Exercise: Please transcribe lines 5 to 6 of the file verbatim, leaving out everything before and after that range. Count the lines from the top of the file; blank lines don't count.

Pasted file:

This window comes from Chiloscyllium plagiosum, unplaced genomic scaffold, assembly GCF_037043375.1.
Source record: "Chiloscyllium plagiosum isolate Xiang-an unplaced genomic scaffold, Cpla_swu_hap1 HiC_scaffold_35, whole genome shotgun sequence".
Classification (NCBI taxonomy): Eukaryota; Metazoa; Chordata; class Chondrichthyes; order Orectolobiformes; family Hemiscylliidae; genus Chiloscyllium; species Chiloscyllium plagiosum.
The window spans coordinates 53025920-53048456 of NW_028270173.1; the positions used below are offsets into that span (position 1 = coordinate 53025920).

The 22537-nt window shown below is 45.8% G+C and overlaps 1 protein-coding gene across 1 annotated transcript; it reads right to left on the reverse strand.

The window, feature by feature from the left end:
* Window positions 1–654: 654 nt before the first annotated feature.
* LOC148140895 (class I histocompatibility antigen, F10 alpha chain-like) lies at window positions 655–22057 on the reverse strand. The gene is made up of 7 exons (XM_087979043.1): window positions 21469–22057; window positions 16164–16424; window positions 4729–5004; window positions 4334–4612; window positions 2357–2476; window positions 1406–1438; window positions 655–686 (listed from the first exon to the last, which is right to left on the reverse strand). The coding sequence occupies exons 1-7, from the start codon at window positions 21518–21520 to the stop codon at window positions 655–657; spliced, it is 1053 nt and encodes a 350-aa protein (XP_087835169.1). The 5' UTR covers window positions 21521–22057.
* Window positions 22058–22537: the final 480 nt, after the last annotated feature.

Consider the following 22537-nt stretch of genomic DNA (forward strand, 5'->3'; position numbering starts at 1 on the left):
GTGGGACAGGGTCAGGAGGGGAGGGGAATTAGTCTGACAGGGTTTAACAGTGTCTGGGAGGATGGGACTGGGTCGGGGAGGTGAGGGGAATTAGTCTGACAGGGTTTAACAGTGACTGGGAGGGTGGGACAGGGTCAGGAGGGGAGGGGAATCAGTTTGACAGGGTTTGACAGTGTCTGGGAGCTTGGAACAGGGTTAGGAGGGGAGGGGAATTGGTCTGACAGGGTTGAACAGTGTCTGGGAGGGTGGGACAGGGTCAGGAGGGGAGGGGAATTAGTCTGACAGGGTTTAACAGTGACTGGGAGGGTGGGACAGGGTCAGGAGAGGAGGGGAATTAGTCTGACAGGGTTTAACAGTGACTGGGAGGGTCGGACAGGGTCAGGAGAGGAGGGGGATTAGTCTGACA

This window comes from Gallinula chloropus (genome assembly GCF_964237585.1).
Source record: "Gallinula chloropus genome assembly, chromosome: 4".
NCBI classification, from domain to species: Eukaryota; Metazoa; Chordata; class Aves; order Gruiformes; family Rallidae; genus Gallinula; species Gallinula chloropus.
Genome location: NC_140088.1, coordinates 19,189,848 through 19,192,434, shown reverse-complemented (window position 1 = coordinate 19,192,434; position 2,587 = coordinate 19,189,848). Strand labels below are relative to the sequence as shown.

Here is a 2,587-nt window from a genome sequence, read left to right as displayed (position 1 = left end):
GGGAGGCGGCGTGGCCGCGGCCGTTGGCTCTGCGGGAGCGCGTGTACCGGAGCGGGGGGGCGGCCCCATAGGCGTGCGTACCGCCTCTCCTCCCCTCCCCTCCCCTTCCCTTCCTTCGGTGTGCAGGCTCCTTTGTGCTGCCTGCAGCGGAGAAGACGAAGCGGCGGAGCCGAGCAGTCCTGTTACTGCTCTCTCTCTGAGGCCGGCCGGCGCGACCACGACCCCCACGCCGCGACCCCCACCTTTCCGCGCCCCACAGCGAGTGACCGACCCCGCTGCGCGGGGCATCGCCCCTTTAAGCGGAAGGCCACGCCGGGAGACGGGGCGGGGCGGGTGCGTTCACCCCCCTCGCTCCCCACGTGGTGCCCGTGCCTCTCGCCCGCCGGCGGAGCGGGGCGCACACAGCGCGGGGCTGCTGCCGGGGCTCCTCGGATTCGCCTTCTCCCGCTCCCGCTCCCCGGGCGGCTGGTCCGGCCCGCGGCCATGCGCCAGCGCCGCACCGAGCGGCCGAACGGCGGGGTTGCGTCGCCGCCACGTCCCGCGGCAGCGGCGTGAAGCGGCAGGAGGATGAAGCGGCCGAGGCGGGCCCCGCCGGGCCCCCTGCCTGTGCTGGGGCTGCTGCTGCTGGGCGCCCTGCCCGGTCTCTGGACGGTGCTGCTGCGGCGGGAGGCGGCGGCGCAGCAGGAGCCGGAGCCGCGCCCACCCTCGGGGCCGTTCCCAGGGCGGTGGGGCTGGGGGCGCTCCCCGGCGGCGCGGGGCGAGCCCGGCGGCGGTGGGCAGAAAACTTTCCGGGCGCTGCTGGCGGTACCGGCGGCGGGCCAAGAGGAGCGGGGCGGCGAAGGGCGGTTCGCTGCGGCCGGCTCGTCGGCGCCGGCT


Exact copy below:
The 22537-nt window shown below is 45.8% G+C and overlaps 1 protein-coding gene across 1 annotated transcript; it reads right to left on the reverse strand.

The window, feature by feature from the left end: